I know. It’s been a while. Okay, it’s been all summer. We missed Wonder-Woman because to be honest Little Sis is a bit more invested in guy superheroes, and we missed Spiderman Homecoming because to be honest I got home and realized I didn’t have a whole lot to say about it. So now, for something completely different… our thoughts on Dunkirk. Her first viewing, my second. She has never seen a Christopher Nolan movie before. All her thoughts are her own. We hope you enjoy.[Update: Read Part 2 here.]
Me: Describe Dunkirk in one word.
Little Sis: Loud.
Me: Ha! Not a bad word. So what did you think of the score, because that’s kind of a polarizing thing, although I think a lot of people believe it worked very effectively.
LS: It was very effective. I was glad they didn’t overdo it. They tried to use a lot of sounds that were similar to… you know, planes and heartbeats even, I heard a little bit in there. They tried to make it very raw, which worked very well.
Me: Did you notice the ticking clock?
LS: Yeah, the ticking clock was a huge theme there, and I liked that.
Me: It’s also a big theme in Interstellar, which we haven’t seen yet, but I think you would really like a lot, and we should rent it some time. Yeah, that’s a favorite of Hans Zimmer’s. He really likes to evoke time, because time is a big deal in Christopher Nolan movies in general.
LS: Time or the lack of it.
Me: Or the lack of it, yeah. I thought it was interesting though that in the big moment when you see the little ships, and the cacophony and din melts away, and it’s just replaced by this beautiful orchestral swell… That’s actually not something that Zimmer wrote. It’s a piece of classical music from the 19th century. I believe it’s called “Nimrod…” It must be kind of iconic for the British somehow. But if you look it up, you’ll be like, “Omigosh! Dunkirk brought me here!”
That worked so well for me. I feel like it was similar to the Chariots of Fire soundtrack in some ways.
LS: Yeah, I’m afraid I wasn’t listening very closely to it, but I think I do know what you mean.
Me: One thing that people said is it was the perfect soundtrack for the movie, but it’s not the sort of soundtrack you would want to rush out and buy, because when it’s divorced from the visuals…
LS: It’s just music, it’s just sound.
Me: It’s just not as effective. Sound, yeah, like sound effects. It’s like sound design.
So one thing that is really sharply dividing people is the lack of characterization. And so I was interested in what you thought of the fact that we don’t really get to know any of the characters very deeply.
LS: Right, well since then I have thought that they could…without upsetting the theme of the movie, they could have done just a tiny bit of backstory. And I understand, if they had put a whole bunch of backstory, it would have totally changed the movie, and we’d all have been bored out of our skulls hearing about so-and-so’s girlfriend and so-and-so’s little daughter and so-and-so’s puppy… you know, that would have gotten a little dull. But I think maybe even if we just did it with one person… like just pick a random person and just have… even no dialogue, just a brief flashback or something and then he dies, I mean I don’t know. But just a little tiny bit could have worked, I think. But I think they did a very good job without any backstory as well.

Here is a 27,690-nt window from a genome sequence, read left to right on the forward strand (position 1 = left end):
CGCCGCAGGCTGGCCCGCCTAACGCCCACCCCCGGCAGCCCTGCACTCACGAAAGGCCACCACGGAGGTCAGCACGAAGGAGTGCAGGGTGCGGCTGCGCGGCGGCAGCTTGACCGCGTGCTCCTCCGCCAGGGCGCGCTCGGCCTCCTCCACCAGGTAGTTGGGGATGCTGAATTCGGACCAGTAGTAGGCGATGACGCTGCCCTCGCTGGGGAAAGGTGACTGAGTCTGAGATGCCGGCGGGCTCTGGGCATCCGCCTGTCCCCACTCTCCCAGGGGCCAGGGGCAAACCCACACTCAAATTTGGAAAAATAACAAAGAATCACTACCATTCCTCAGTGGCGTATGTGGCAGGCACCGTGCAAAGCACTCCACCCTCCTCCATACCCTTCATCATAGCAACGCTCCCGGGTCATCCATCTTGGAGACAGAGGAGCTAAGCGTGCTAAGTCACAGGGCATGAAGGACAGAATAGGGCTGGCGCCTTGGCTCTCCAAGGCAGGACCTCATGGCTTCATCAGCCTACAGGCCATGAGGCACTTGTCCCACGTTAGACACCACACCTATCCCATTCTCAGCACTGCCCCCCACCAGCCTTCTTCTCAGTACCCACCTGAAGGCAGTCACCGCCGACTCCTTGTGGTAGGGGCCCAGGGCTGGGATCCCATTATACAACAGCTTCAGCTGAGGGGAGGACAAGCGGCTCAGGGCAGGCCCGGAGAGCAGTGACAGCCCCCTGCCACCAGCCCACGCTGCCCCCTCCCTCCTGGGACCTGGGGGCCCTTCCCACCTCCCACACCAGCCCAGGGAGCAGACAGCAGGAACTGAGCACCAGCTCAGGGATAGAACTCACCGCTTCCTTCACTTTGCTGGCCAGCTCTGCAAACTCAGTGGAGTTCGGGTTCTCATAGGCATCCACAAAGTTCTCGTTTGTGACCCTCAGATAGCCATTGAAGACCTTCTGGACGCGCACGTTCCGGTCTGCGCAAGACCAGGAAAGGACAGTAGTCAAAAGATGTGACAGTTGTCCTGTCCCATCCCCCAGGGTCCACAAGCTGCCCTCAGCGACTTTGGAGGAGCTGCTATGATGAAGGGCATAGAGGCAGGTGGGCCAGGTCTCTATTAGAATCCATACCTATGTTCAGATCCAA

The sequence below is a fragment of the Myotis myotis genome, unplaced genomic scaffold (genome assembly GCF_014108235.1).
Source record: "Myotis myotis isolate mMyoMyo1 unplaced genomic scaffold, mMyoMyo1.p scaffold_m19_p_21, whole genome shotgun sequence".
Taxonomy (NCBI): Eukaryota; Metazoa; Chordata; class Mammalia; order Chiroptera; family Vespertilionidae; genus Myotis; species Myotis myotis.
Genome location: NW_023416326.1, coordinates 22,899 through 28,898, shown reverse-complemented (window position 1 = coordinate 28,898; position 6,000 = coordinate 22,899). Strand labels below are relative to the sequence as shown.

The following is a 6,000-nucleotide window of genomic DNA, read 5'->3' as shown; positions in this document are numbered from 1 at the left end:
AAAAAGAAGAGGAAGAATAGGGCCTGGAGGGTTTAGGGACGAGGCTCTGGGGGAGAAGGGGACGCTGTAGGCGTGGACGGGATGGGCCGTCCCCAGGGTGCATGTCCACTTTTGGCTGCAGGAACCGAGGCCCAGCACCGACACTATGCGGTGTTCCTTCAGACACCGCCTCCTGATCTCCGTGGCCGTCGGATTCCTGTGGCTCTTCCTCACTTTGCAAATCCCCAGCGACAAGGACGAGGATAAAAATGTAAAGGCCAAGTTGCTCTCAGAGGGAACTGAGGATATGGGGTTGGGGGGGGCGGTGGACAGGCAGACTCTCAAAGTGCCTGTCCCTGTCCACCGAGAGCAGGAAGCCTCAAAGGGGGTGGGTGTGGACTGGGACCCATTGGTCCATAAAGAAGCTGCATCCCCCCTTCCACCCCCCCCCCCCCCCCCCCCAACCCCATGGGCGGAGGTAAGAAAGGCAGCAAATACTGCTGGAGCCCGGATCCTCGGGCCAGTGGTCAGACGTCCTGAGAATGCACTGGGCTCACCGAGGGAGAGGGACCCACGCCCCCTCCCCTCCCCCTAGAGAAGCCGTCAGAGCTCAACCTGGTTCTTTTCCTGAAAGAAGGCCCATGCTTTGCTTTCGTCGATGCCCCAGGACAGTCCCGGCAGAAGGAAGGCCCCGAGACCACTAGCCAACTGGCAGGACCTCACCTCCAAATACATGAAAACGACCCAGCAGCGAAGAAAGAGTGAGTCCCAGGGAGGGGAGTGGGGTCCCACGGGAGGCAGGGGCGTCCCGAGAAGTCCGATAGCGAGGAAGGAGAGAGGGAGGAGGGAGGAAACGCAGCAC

Me: Who would you have liked to know a little bit more about?
LS: You know, the main guy we keep following around, who… it’s like we’re just watching him, we don’t know much about him…but I think just a little bit would connect us to his character even more.
Me: Yeah, I don’t think anyone says his name, but he’s called Tommy in the credits. I really liked the Scottish pilot.
LS: Yeah. [whispers] I thought he was Irish. He sounded kinda Irish.
Me: I thought he was Scottish.
LS: Well, that’s similar, so you know…
Me: I’d have to look it up, but… no, he’s like, “No, I’m going doon.” If you go back and listen to it again, I think it’s Scottish. I realize the accents can be hard to tell apart though, for someone who doesn’t obsess over accents like I do. But I just loved him, I thought he had a great look, a great accent, as we’ve mentioned. And he also, I think, got more screen-time than several of the other characters, because he got to be featured in both the air and the sea storylines.
One thing I liked is that I think character was revealed in small choices, you know, small moments. So when Collins and Farrier are talking to each other in the air…
LS: Okay, I have to break it to you… I don’t know who anyone… I know who very few of the people’s names are, because I was hardly paying attention…
Me: Okay, the two pilots, the two pilots.
LS: Okay, pilots, right.
Me: When the two pilots are talking to each other in the air, it’s very minimalist, it’s very economical…
LS: Saving their breath, basically.
Me: Right, so it’s like, “Okay, let me know what my gauge is, because I can’t read it… okay, how many gallons… all right, understood. 50 gallons, understood,” and he’s making the note and he’s like, “All right, well keep letting me know… I’m fairly confident it’s just the gauge.” And they’re just very stiff-upper-lip, you know? And there’s no real sentimentality, like when they fly over and they realize that the leader is down and you see a Spitfire in the water. Like, “No, that’s the leader.” But there’s no time to be like, “Oh my gosh, he was such a great guy! [flashback to happy days with Fortis Leader].”